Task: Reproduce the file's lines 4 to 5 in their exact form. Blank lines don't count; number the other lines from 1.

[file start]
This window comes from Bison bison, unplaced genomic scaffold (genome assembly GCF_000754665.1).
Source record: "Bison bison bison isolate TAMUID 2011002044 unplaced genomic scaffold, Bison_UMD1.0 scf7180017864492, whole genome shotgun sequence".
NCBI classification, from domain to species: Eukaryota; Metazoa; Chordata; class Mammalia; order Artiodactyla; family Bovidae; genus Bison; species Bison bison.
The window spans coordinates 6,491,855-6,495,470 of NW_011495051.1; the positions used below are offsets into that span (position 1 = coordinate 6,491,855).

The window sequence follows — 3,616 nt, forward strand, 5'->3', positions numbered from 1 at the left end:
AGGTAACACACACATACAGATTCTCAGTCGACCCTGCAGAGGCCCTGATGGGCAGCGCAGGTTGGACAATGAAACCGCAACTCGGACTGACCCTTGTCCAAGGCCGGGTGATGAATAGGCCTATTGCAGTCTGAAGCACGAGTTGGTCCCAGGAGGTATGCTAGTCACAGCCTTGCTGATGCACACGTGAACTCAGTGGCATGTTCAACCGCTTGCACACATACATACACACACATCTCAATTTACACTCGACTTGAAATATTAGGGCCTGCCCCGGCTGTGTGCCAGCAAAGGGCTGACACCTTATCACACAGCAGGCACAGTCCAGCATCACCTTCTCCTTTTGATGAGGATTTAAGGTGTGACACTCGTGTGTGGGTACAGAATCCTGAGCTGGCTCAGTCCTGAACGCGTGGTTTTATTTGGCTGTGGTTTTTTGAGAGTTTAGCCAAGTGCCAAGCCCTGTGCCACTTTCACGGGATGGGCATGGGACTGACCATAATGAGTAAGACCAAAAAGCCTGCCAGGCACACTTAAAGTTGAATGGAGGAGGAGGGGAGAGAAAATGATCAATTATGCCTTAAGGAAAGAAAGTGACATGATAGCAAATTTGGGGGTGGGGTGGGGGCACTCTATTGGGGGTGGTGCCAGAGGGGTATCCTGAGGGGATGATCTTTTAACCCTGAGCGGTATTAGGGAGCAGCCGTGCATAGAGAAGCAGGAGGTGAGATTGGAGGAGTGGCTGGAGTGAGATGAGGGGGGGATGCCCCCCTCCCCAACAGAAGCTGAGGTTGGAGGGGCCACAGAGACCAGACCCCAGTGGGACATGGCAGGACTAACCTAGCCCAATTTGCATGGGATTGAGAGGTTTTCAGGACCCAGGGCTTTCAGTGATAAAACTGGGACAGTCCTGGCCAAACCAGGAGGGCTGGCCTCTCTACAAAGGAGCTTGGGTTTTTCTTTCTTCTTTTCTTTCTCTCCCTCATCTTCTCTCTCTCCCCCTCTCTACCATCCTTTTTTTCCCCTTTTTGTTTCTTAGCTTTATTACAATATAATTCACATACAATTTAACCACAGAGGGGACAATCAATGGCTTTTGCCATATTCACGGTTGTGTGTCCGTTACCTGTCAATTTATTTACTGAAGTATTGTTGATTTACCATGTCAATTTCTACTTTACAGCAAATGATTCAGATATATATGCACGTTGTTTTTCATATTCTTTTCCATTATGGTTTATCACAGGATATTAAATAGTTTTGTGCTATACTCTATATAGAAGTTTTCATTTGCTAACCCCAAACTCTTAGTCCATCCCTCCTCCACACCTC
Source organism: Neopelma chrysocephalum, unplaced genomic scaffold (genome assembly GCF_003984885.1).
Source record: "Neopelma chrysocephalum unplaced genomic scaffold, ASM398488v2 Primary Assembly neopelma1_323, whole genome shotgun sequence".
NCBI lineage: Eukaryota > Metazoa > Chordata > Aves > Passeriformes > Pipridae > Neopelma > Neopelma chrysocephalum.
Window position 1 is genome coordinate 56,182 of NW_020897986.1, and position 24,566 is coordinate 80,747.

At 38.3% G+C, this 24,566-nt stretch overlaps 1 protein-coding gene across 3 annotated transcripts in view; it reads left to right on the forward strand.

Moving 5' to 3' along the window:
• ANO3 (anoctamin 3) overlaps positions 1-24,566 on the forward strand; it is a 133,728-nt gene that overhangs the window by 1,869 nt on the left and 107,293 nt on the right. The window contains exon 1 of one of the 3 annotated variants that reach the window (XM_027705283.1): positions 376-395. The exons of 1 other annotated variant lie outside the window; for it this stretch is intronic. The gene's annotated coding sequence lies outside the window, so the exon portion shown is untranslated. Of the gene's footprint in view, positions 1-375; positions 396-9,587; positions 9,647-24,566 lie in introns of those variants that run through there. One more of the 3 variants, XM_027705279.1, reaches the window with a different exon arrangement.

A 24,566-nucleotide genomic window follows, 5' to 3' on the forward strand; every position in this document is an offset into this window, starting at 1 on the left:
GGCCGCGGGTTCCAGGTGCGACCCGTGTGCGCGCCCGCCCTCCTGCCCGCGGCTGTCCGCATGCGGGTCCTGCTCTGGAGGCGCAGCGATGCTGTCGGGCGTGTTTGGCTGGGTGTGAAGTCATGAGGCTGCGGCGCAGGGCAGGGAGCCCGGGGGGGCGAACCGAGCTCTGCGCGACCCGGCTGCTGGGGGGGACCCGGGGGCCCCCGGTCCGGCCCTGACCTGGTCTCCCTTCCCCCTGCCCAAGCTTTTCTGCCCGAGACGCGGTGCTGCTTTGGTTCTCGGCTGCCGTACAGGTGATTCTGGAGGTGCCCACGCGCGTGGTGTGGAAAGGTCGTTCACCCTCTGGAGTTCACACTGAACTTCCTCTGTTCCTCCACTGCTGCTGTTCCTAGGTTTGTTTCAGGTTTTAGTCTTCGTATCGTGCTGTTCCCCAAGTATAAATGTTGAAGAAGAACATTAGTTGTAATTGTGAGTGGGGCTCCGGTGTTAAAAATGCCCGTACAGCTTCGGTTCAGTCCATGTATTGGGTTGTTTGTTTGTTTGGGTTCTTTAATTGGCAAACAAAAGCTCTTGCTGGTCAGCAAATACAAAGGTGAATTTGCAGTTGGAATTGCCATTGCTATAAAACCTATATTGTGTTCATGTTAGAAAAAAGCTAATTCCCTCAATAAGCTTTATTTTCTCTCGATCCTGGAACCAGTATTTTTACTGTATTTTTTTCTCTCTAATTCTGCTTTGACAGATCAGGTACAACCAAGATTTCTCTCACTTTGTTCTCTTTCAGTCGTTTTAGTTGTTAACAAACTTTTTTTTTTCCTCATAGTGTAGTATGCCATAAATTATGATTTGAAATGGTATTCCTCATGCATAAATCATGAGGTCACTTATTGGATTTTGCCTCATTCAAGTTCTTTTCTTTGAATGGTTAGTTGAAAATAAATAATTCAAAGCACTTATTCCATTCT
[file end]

The window spans coordinates 6,491,855-6,495,470 of NW_011495051.1; the positions used below are offsets into that span (position 1 = coordinate 6,491,855).

The window sequence follows — 3,616 nt, forward strand, 5'->3', positions numbered from 1 at the left end: